I just finished reading “Last Child in the Woods” by Richard Louv, a birthday present from my parents – and I just have to share this wonderful book with you! Having young children, this book has grown and stretched my outlook on parenting and I highly recommend it to every parent and teacher to read. My short review probably will not do this book justice, but I want to share anyways!
I grew up in a rural setting where gardening, exploring and nature were prevalent parts of my childhood and I’ve always felt this kinship with the natural world. Louv’s research only reaffirms what I’ve always subconsciously known – nature is crucial for healthy child development and offers humans healing, restorative benefits.
Nature Deficit Disorder
Louv coins the non-medical term of “nature deficit disorder” that this generation is suffering from. Children simply do not spend the quality time they once did outdoors. People are searching for answers to why teen suicide and depression and school shootings are on the rise. Why are our children so overweight? Why aren’t our children meeting education standards and testing? Why are more and more children being put on ADHD medication? While these are all complex, multi-faceted issues with no clear-cut answer, Louv provides us with a simple solution to at least offer help – nature.
“The CDC found that the amount of TV that children watch directly correlates with measures of their body fat. In the United States, children ages six to eleven spend about thirty hours a week looking at a TV or computer monitor.”
This book is jammed packed with case studies and research about how important it is for child development to establish a meaningful connection with nature, and the links between a rise in youth depression, ADHD, obesity and screen time with a decrease in the amount of time children spend outdoors exploring nature. We need to unplug our children from modern technology and let them freely explore nature. This free play nurtures creativity, leadership and confidence within kids and build their self-esteems. We owe our children tree houses, building forts, climbing trees, catching fish, learning to garden – simple activities that are being replaced with iPads, video games, television shows and laptops.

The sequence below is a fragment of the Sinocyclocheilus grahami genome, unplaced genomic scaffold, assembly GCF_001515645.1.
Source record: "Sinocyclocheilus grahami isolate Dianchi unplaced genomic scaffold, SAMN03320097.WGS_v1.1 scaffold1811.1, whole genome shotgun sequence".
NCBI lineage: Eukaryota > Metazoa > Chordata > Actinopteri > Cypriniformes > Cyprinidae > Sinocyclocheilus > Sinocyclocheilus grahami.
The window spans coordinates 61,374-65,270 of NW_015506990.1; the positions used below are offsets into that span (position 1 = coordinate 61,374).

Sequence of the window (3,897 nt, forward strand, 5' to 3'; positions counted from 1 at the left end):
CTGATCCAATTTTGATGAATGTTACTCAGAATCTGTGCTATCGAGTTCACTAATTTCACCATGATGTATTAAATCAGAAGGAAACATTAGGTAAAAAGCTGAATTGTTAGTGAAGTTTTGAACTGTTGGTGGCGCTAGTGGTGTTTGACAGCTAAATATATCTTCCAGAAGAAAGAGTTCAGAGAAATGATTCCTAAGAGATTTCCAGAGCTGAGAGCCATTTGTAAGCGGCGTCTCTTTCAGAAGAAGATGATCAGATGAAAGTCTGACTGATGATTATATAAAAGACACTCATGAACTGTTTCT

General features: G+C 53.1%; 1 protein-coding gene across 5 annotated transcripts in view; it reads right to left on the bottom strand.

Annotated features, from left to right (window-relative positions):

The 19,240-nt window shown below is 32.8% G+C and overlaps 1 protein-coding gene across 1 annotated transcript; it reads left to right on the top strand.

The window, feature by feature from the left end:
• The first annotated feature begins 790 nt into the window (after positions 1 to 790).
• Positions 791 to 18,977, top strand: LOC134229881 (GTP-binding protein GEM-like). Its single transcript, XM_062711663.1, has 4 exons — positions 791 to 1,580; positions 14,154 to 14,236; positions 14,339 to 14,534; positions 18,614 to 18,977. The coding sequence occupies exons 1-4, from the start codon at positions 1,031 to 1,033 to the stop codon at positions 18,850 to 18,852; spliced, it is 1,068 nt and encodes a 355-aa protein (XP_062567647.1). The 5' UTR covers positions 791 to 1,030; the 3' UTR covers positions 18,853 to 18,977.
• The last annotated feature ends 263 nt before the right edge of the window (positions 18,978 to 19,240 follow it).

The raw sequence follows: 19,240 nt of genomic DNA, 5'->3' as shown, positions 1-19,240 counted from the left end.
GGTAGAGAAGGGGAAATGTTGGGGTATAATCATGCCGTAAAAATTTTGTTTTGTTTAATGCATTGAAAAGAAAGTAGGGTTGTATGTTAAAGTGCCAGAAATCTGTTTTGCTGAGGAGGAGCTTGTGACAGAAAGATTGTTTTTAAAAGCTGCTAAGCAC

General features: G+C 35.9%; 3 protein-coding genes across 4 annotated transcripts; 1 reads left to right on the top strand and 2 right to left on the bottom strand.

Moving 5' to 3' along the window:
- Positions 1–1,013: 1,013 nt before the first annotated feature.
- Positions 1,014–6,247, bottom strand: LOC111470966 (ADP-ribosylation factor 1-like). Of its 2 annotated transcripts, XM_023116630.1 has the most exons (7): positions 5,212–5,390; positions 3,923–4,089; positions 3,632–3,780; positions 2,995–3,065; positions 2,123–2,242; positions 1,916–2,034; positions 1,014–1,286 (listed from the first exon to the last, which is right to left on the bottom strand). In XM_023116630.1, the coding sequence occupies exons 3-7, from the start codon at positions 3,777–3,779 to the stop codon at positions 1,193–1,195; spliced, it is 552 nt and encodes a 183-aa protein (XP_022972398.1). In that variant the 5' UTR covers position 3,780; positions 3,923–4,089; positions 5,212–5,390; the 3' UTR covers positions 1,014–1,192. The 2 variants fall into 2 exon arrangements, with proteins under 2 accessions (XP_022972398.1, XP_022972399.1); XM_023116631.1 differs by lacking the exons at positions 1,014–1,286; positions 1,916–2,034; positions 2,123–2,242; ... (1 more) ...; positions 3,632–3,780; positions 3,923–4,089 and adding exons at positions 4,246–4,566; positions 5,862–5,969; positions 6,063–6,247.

“Nature is often overlooked as a healing balm for the emotional hardships in a child’s life. You’ll likely never see a slick commercial for natural therapy, as you do for the latest antidepressant pharmaceuticals.”
Call to Action
This book isn’t suggesting we all move to Montana and live on a 500-acre farm. But Louv encourages parents and teachers to provide our kids with natural experiences. We are losing an entire generation that doesn’t relate to the earth and could care less where their food comes from, and parents need to make an effort to help their children discover nature. As a society, we do not value what we cannot name and fewer and fewer children can identify even local animals and plants. Yet they are alienated, bored, and increasingly, heavily medicated so they can function in our urban society.
” Nature inspires creativity in a child by demanding visualization and the full use of the senses.”
This book is a true call to action! I am inspired by Louv’s writing and I’m anxious to read his next book, “The Nature Principle: Reconnecting with Life in a Virtual Age ” – another gift from my parents. Those parents of mine…I think they’ve figured something out and I thank them all the time for the childhood they gave me!